I enjoyed her distillations of the science and the extensive notes to the research. I was with her til the end, rooting for her (rooting for me?) Ending weak - Obama reference seems trite. Probably less to do with Barbara’s writing than the current political landscape.
“Every idea in this book runs against our natural tendency to want to relax, take it easy, reward ourselves for decades of work and child rearing.” ~ p. 356
Paige
Mar 14, 2019 rated it really liked it
I planned to skim this book and just take a few pearls of wisdom from it, but I wound up enjoying it so much that I wanted to read it cover to cover. I really liked the way that the extensive research about midlife (which I found fascinating) is interwoven with personal stories throughout.
Jenny
Dec 18, 2017 rated it really liked it
Excellent book, all the stuff I've been thinking about. Was a bit worried that her faith would get in the way of my enjoyment of this book, but it turned out to be fine. Here's what I want to remember about this book:

How to change catastrophic thinking:
1. describe the event
2. capture the worst case scenario
3. generate the best case scenario
4. identify the most likely outcome
5. develop a plan

Check out the University of Pennsylvania's Authentic Happiness website for top 5 strengths.

Every idea in t
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Sarah
Feb 23, 2017 rated it liked it
I'd like to read this again next decade...
Tommy
Mar 27, 2016 rated it it was amazing
This was truly the right book at the right time, saying all the right things. Hagerty has thought (and researched) thoroughly about midlife, approaching it from the emotional, mental, physical, and spiritual aspects. From our sudden overly-fueled desire to volunteer to the frustrating occasional lapse in our synapses, she speaks to the many challenges faced by those who fall in that grey and often dissatisfying demographic of 40-ish to 60-ish. If you find you're longing for meaning, change, stab ...more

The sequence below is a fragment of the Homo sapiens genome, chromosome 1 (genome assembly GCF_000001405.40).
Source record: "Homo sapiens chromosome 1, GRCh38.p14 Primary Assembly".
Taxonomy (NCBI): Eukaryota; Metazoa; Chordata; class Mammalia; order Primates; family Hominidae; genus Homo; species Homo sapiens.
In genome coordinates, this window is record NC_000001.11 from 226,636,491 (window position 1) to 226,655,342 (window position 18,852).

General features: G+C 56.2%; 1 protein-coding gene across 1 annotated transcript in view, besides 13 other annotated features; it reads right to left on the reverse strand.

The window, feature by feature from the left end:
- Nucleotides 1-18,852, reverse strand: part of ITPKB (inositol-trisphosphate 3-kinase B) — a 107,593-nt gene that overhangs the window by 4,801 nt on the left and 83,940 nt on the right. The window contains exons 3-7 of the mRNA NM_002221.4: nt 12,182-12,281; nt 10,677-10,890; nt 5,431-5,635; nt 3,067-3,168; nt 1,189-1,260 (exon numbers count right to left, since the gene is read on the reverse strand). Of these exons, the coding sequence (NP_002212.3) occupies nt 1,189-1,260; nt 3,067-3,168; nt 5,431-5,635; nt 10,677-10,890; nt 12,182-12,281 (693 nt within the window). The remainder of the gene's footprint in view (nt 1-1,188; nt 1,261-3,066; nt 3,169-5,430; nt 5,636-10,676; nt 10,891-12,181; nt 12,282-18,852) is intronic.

Lynne Spreen
Sep 23, 2016 rated it really liked it
Shelves: midlife
Barbara Bradley Haggerty, a journalist at National Public Radio, caught my attention with this passage in the start of her book: when she was in her fifties, she sensed a growing disconnect “between my thirty-something self-image and my fifty-something reality…I admitted there were moments, more and more frequent, when I seemed to be pushing a wheelbarrow full of dense, unfulfilled ambition up a steep gravel path. It was exhausting, but I didn’t know any other way to live.” After a health emerge ...more
Zuly
May 24, 2016 rated it it was amazing
I expected this book to be about retirement when it actually centers on middle-age, the forties to fifties when people are thinking about disrupting their auto-pilot lives. It still applied to me, newly retired, and it applies to all ages seeking change and meaning. The 2 chapters on marriage cut to the quick of science supported truths about common core values necessary to make it not just work but carry meaning--and it's not religion, money, and power or the like. Everything in these chapters ...more
El
Sep 20, 2016 rated it liked it
If I could edit out the author, this book would be much more powerful to me. Instead, it falls much more in the memoir category, less in the social science category. So, sure, if one could somehow edit out the oft-repeated "baby boomer," "NPR" and the author's class blindness (wherein she goes to a casino! during the weekday! and is! Surprised! by its patrons!) then the science behind this book would shine bright and loud and universal.

Sigh. This is a pity, because there is a lot of great scien
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Kevin
Apr 11, 2016 rated it it was amazing